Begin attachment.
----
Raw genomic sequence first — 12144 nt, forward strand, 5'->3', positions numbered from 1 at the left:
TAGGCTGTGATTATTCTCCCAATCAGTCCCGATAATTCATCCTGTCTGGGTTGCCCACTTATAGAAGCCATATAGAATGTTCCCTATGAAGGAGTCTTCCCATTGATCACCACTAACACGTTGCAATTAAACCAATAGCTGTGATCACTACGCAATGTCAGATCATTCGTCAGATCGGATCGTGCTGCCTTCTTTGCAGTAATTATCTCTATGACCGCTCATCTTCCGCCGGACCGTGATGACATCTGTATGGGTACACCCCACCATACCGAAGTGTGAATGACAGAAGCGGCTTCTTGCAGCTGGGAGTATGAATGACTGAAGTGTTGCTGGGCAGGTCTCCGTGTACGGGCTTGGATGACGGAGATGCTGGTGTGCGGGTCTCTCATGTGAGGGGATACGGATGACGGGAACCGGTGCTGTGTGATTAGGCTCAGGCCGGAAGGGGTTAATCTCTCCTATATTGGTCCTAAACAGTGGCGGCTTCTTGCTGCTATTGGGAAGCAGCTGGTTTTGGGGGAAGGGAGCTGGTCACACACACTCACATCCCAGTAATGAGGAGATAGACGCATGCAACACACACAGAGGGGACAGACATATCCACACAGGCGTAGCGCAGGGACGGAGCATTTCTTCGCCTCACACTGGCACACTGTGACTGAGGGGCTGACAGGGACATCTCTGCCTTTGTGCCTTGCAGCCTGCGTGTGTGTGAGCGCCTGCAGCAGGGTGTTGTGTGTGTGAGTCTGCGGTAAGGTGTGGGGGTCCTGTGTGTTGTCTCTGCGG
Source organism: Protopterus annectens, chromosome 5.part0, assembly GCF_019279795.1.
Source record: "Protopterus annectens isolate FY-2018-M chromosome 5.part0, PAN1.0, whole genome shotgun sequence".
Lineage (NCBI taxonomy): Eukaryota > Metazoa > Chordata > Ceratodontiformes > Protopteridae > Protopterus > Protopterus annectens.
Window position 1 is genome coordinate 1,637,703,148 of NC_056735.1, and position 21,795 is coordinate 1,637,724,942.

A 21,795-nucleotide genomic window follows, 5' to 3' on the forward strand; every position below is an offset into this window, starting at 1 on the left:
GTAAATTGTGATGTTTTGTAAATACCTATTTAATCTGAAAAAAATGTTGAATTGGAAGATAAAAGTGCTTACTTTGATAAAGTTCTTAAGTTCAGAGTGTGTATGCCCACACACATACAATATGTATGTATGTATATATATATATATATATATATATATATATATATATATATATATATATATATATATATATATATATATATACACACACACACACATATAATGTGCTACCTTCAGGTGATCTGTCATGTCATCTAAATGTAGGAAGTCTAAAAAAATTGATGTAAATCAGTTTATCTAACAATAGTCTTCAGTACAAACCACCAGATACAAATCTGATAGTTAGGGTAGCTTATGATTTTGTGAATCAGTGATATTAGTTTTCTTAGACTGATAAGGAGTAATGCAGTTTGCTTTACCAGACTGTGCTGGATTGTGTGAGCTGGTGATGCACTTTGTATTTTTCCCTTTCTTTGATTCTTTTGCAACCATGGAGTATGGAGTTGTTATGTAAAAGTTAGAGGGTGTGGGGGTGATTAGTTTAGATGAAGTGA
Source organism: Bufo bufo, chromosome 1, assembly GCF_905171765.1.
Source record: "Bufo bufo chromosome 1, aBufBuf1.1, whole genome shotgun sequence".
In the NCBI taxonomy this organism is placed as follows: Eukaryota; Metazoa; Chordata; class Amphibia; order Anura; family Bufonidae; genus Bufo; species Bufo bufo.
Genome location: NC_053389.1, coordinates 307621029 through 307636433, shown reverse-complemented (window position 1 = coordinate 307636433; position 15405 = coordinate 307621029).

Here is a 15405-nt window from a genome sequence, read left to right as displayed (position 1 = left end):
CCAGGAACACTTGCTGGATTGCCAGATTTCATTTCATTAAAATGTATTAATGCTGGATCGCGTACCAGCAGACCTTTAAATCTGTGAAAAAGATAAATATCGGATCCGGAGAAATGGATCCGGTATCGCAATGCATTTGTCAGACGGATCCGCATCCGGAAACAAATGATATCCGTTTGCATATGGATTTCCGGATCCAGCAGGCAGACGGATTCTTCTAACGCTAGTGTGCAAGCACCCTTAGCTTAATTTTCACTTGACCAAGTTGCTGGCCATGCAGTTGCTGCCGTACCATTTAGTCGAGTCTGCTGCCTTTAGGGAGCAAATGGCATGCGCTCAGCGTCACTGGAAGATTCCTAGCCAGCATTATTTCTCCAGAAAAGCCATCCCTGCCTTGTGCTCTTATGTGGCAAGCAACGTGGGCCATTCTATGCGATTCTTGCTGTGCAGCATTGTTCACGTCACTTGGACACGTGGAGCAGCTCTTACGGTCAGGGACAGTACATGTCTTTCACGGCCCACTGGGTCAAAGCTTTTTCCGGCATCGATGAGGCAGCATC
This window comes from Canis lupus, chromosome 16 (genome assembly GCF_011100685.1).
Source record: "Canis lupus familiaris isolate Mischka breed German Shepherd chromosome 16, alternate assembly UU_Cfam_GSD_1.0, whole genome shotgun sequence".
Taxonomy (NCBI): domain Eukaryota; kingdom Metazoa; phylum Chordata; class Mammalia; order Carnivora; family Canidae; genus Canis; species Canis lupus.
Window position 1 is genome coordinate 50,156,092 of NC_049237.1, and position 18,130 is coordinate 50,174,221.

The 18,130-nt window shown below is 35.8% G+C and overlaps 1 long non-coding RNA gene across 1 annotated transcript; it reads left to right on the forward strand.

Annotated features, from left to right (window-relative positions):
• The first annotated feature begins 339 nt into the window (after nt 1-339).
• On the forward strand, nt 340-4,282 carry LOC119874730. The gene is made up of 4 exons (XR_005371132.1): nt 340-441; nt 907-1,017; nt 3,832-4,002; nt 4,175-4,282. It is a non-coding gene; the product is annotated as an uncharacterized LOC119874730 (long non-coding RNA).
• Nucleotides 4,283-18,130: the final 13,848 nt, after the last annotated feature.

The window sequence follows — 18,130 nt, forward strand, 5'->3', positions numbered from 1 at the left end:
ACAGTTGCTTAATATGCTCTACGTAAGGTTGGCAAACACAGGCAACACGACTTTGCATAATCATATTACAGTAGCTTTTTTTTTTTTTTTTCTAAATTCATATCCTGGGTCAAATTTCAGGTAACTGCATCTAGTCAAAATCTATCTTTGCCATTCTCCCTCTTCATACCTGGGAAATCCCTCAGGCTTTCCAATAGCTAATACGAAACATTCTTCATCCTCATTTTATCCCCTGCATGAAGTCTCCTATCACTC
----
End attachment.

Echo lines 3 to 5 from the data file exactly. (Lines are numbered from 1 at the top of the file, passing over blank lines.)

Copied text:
Source organism: Protopterus annectens, chromosome 5.part0, assembly GCF_019279795.1.
Source record: "Protopterus annectens isolate FY-2018-M chromosome 5.part0, PAN1.0, whole genome shotgun sequence".
Lineage (NCBI taxonomy): Eukaryota > Metazoa > Chordata > Ceratodontiformes > Protopteridae > Protopterus > Protopterus annectens.